End of the Facebook Revolution
U.S.-based social networks have been credited with helping protesters in many countries topple oppressive regimes, or at least try. These "Facebook Revolutions" and "Twitter Revolutions" mostly took place three or four years ago, however -- in tech time, they're ancient history. Governments have learned a lot from the Arab Spring and other such protests, and social networks have turned into mature companies that must, by definition, maintain good relations with the authorities.
Facebook proved it Saturday by blocking an announcement inviting Muscovites to attend a January rally in support of anti-corruption activist Alexei Navalny, who is about to be sentenced to a long prison term on trumped-up charges.
Ever since Navalny emerged as the most credible leader of Moscow's failed "Snow Revolution" of 2011 and 2012, he has been hounded by Russia's law enforcement agencies. He is already serving a suspended sentence for allegedly stealing lumber from a state enterprise -- an invented crime from which Navalny, even his prosecutors acknowledge, did not personally profit. Now, he and his brother, who works for the Russian postal service, are being accused of setting up a logistics company that allegedly overcharged the French cosmetics company Yves Rocher for its services. The French firm has denied incurring any losses from the Navalnys' activities, but the trial went ahead, and on Friday, the prosecutor asked for a 10-year sentence for Alexei Navalny.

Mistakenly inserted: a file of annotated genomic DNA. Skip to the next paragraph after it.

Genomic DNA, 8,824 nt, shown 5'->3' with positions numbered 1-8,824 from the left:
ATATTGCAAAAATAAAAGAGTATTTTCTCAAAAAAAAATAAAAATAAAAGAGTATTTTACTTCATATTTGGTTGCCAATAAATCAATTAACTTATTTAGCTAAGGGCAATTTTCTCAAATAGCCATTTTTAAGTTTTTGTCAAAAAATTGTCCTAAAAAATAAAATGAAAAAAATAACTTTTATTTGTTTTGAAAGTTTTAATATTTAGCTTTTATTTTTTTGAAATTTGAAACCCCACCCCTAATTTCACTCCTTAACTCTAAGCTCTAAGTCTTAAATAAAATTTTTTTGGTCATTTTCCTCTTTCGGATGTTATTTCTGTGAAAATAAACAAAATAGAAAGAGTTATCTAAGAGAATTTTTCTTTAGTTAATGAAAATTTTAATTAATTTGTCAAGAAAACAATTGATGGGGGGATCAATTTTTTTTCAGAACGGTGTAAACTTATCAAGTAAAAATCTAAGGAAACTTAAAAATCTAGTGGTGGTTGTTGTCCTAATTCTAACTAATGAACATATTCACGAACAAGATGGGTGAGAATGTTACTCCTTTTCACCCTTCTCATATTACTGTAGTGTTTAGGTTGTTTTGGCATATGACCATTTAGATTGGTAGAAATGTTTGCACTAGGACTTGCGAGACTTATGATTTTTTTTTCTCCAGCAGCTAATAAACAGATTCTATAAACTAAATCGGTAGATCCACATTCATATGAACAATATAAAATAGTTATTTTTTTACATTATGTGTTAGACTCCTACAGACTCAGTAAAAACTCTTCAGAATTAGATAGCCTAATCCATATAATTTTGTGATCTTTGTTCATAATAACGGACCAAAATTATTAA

The activist's concluding remarks at the trial were powerful: "I will never agree with the system that has been built in this country, because this system's goal is to rob everyone in this audience today," Navalny said.
Last year, when he was sentenced in the lumber case, between 5,000 and 10,000 Muscovites assembled opposite Red Square to demand his release. Perhaps this worked, as Navalny later claimed, or perhaps there was a glitch in Russia's byzantine legal system, but the activist was immediately freed on parole. This time, Navalny's supporters are taking no chances and trying to organize a rally for Jan. 15, when the sentence is due to be announced. Leonid Volkov, who last year managed Navalny's unexpectedly effective campaign to become mayor of Moscow -- he came in second -- set up a Facebook event to advertise the gathering. About 12,500 people indicated they would attend before Facebook blocked the announcement for Russia-based accounts and, as users later reported, even for some people based overseas if they listed a Russian city as their birthplace.
Facebook never directly admitted that it blocked the page. Roskomnadzor, Russia's official web censorship body, did, however, report that the event page was being blocked on orders from the prosecutor general's office, which said the proposed rally had not been granted a city permit. Pages announcing the rally on the Russian social network VKontakte and on the LiveJournal blog platform were also removed from view.